Canadian AI expert Raquel Urtasun launches Waabi, which aims to build a self-driving platform that’s capable of complex reasoning, with $100M CAD Series A (Meagan Simpson/BetaKit)

canadian ai raquel urtasun waabi 100m

Canadian artificial intelligence (AI) luminary Raquel Urtasun has moved on from Uber’s self-driving unit and launched her own company with the goal of disrupting the autonomous driving landscape. With the backing of top venture investors and experts in the AI space, Urtasun isn’t the only one who thinks her new company has hit on a winning approach.

Urtasun’s new company, Waabi, comes out of stealth with over $100 million CAD ($83.5 million USD) in initial capital. The Series A round marks one of the largest rounds of initial financing ever raised by a Canadian startup.

The financing comes from a group of investors that include notable institutional venture firms, as well as companies like Uber that have been part of Urtasun’s past. The collection of investors suggests a broad-based belief in Urtasun’s ability to achieve her “life’s mission.”

“My life’s mission is to solve [autonomous driving] at scale so that everybody can benefit from this technology,” Urtasun said in an interview, claiming that Waabi’s tech will bring self-driving tech closer to commercialization than ever before.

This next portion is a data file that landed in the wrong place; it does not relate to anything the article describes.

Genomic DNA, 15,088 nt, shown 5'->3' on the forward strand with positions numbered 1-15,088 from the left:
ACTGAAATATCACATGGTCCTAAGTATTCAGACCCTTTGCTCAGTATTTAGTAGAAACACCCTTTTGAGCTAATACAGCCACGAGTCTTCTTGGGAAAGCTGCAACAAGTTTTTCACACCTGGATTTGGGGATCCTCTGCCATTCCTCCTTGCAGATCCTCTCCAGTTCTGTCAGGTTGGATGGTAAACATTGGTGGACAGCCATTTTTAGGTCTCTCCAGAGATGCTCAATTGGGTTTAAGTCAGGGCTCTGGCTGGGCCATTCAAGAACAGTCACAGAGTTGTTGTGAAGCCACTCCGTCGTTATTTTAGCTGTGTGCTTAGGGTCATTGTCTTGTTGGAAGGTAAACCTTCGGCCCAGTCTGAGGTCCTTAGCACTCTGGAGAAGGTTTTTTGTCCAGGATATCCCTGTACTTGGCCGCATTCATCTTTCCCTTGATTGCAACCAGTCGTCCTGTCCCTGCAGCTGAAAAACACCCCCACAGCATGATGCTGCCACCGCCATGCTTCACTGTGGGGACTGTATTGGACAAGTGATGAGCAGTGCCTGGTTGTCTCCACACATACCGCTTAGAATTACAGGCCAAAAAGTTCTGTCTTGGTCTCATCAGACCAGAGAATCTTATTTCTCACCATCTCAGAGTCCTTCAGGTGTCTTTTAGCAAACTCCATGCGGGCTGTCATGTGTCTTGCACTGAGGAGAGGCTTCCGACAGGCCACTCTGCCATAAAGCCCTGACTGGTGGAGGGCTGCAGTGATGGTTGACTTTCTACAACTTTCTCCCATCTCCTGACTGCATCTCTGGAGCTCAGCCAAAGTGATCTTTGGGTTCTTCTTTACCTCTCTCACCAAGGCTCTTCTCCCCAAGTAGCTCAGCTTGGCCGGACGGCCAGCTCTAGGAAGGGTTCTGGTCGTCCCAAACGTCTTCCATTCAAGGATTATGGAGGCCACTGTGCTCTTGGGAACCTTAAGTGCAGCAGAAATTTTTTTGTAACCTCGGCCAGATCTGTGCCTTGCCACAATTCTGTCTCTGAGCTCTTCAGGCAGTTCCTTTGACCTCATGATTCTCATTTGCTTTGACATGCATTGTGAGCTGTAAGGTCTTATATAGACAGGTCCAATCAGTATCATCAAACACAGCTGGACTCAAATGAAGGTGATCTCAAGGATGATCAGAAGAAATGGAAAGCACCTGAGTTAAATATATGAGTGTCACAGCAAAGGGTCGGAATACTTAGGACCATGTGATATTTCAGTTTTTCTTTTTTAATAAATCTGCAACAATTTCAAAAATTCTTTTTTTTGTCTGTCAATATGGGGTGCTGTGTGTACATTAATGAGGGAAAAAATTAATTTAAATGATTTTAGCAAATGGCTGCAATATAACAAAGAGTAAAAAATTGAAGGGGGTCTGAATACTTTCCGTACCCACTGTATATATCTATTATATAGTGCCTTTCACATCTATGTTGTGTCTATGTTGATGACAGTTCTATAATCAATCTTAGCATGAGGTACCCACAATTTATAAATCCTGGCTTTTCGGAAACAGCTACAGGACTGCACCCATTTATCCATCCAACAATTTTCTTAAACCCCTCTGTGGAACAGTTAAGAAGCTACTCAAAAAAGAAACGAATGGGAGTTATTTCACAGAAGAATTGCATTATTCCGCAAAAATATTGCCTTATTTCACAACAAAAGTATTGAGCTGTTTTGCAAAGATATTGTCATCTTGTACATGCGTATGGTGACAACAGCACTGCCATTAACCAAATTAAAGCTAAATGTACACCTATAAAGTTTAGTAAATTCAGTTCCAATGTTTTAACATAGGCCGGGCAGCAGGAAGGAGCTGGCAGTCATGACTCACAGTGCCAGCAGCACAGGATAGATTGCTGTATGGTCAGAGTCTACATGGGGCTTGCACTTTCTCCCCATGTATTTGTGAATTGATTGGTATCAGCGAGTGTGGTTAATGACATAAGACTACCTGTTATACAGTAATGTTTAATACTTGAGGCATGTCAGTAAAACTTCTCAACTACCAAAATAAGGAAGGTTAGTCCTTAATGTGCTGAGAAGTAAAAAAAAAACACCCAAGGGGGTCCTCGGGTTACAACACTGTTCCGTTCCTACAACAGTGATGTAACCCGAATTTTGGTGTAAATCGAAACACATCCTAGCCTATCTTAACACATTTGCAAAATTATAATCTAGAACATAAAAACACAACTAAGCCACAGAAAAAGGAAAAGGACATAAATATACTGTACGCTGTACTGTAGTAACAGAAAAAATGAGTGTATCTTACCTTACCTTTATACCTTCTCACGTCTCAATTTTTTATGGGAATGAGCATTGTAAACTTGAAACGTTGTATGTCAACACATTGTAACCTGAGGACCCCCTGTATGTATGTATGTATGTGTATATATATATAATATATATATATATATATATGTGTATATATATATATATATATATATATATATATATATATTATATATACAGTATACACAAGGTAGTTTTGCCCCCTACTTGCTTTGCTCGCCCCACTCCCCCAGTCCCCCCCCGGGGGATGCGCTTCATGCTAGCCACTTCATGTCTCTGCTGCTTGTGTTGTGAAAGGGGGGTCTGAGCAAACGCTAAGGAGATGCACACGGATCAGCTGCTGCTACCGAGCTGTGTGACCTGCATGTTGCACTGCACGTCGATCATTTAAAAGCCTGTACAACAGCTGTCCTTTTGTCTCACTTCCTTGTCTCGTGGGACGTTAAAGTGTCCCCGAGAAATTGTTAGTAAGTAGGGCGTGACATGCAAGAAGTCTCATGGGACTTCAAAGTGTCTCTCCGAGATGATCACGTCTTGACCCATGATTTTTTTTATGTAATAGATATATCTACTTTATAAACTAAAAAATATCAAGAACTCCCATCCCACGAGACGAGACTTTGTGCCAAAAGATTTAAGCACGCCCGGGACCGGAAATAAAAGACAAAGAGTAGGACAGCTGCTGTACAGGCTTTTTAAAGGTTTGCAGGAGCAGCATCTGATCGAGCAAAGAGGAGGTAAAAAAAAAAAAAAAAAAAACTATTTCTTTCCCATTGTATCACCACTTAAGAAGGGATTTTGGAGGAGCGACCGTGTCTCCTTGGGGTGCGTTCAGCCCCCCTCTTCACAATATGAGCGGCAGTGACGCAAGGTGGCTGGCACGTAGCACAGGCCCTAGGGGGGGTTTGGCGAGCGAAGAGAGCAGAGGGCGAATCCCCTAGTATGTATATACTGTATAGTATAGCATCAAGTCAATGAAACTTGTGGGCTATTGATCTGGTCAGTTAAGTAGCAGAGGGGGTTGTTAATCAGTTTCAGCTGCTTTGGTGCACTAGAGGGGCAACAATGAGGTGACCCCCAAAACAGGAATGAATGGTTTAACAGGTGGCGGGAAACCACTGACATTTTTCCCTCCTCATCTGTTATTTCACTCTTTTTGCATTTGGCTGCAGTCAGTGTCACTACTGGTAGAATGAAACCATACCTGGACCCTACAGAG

Urtasun launched Waabi in January after departing Uber ATG. Urtasun had been working with Uber’s self-driving unit since 2017 as both chief scientist and head of Uber ATG’s research and development (R&D) lab, which was based in Toronto. BetaKit first reported in December that the Toronto R&D team was not included in Aurora’s acquisition. Some of the Toronto R&D team have joined Urtasun in her new venture.

“This is really a culmination of 20 years of experience in AI, as well as more than 10 years of experience really building self-driving solutions,” said Urtasun.

Urtasun is considered an expert in the field, with some of her accolades including awards from Google, Amazon, NVIDIA. She is also a professor at The University of Toronto’s Department of Computer Science and one of the co-founders of the Vector Institute for Artificial Intelligence.


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